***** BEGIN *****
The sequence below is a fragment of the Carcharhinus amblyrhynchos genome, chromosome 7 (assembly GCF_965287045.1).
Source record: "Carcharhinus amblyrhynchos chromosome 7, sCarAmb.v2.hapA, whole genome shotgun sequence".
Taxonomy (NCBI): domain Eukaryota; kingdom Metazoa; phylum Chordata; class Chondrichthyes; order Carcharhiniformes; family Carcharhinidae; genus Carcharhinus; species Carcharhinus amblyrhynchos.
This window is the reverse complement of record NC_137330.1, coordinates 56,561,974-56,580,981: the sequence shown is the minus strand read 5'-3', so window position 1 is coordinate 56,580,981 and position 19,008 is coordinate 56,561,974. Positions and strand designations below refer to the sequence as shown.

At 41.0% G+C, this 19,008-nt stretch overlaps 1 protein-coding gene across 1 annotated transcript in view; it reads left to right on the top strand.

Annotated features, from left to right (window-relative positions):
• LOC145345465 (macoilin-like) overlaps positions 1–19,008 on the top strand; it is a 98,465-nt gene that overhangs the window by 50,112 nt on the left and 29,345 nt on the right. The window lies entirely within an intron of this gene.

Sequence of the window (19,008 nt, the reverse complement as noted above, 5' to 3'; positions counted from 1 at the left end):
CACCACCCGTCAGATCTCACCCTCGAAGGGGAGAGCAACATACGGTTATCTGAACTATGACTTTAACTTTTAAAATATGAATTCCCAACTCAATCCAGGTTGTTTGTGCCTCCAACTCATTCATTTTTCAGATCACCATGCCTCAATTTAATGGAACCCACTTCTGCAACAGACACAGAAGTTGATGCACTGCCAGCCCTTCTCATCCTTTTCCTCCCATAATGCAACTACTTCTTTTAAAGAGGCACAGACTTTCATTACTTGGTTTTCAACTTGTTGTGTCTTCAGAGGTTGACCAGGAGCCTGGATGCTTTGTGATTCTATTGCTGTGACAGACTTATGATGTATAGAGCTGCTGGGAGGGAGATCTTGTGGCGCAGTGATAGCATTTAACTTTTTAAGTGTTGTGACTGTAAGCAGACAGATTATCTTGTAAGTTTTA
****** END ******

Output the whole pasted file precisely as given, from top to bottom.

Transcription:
The sequence below is a fragment of the Carcharhinus amblyrhynchos genome, chromosome 7 (assembly GCF_965287045.1).
Source record: "Carcharhinus amblyrhynchos chromosome 7, sCarAmb.v2.hapA, whole genome shotgun sequence".
Taxonomy (NCBI): domain Eukaryota; kingdom Metazoa; phylum Chordata; class Chondrichthyes; order Carcharhiniformes; family Carcharhinidae; genus Carcharhinus; species Carcharhinus amblyrhynchos.
This window is the reverse complement of record NC_137330.1, coordinates 56,561,974-56,580,981: the sequence shown is the minus strand read 5'-3', so window position 1 is coordinate 56,580,981 and position 19,008 is coordinate 56,561,974. Positions and strand designations below refer to the sequence as shown.

At 41.0% G+C, this 19,008-nt stretch overlaps 1 protein-coding gene across 1 annotated transcript in view; it reads left to right on the top strand.

Annotated features, from left to right (window-relative positions):
• LOC145345465 (macoilin-like) overlaps positions 1–19,008 on the top strand; it is a 98,465-nt gene that overhangs the window by 50,112 nt on the left and 29,345 nt on the right. The window lies entirely within an intron of this gene.

Sequence of the window (19,008 nt, the reverse complement as noted above, 5' to 3'; positions counted from 1 at the left end):
CACCACCCGTCAGATCTCACCCTCGAAGGGGAGAGCAACATACGGTTATCTGAACTATGACTTTAACTTTTAAAATATGAATTCCCAACTCAATCCAGGTTGTTTGTGCCTCCAACTCATTCATTTTTCAGATCACCATGCCTCAATTTAATGGAACCCACTTCTGCAACAGACACAGAAGTTGATGCACTGCCAGCCCTTCTCATCCTTTTCCTCCCATAATGCAACTACTTCTTTTAAAGAGGCACAGACTTTCATTACTTGGTTTTCAACTTGTTGTGTCTTCAGAGGTTGACCAGGAGCCTGGATGCTTTGTGATTCTATTGCTGTGACAGACTTATGATGTATAGAGCTGCTGGGAGGGAGATCTTGTGGCGCAGTGATAGCATTTAACTTTTTAAGTGTTGTGACTGTAAGCAGACAGATTATCTTGTAAGTTTTA